The doors to the courtyard.

The Courtyard

The courtyard of Fort Whoop-Up.

The courtyard of Fort Whoop-Up.

The courtyard of Fort Whoop-Up, a square of well-trodden prairie grass, is littered with historical artifacts, including a plains-style teepee,  and several wooden trade carts. The courtyard is surrounded by the gift shop and the fort rooms.

The Fort Rooms

Hallway

When you step into the NWMP outpost & jail, the first of the fort rooms, you almost feel as if you’ve travelled back in time. Everything from the uniform of the dummy Mounty jailer to the furnishings of the office appear as you’d imagine they would in 1875.

The NWMP outpost inside Fort Macleod.

The NWMP outpost inside Fort Whoop-Up.

The fort's kitchen, complete with a potbelly stove.

The fort’s kitchen, complete with a potbelly stove.

Beyond the NWMP post is an artisan shop complete with a forge and bellows, as well as blacksmith, wheelwright and carpentry tools. Adjacent to the workshop is an armory stocked with cannons, cannon balls and firearms, which would have come in handy during the 1874 Spitzee Cavalry attack. After the armory is a saloon stocked with a piano, tables, playing cards and bar. Piano music typical of Old West saloons echoes eerily throughout the room.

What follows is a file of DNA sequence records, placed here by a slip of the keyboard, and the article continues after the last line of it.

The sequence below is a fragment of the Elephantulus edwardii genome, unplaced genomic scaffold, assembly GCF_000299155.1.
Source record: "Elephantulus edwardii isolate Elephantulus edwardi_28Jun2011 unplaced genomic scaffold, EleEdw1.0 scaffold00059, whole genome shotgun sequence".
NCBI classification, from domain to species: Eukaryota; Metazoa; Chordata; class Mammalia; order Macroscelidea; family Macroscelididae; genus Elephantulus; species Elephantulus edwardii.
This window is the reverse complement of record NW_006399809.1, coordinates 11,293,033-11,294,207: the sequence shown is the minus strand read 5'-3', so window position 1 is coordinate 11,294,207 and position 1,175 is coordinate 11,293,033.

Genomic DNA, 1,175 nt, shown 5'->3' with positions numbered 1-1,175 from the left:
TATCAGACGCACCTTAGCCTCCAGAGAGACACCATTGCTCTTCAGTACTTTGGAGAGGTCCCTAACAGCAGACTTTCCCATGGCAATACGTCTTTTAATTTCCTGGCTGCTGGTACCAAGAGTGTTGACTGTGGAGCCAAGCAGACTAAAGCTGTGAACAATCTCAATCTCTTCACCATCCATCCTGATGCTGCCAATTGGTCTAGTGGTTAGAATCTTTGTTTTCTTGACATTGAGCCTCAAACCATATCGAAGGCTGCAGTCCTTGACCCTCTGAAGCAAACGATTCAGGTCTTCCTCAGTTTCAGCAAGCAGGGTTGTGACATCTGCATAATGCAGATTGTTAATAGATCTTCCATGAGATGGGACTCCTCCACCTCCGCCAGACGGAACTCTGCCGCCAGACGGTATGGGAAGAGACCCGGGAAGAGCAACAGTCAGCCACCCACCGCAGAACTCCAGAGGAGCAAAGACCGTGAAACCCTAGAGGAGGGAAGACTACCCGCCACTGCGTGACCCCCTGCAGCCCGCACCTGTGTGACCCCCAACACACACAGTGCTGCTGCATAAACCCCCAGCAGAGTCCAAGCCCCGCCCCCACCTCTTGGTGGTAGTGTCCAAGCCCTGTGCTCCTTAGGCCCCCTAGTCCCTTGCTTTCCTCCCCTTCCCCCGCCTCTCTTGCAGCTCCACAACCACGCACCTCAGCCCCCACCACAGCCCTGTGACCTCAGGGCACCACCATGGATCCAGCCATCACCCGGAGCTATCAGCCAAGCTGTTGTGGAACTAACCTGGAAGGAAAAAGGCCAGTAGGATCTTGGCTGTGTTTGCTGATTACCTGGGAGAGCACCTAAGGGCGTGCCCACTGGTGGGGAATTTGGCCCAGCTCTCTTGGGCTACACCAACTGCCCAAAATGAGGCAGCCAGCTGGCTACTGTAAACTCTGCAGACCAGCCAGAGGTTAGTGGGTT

The workshop of Fort Macleod.

The workshop of Fort Whoop-Up.

Additional rooms include the guest parlour, the manager’s quarters, the kitchen, an enfilade, the quarters for hired hands, the store where the trading took place, the high-security ‘Indian Room’ reserved for fur-bearing Blackfoot and the lookout tower.

View of the fort from the lookout tower.

View of the fort from the lookout tower.

The Thunder Chief Gallery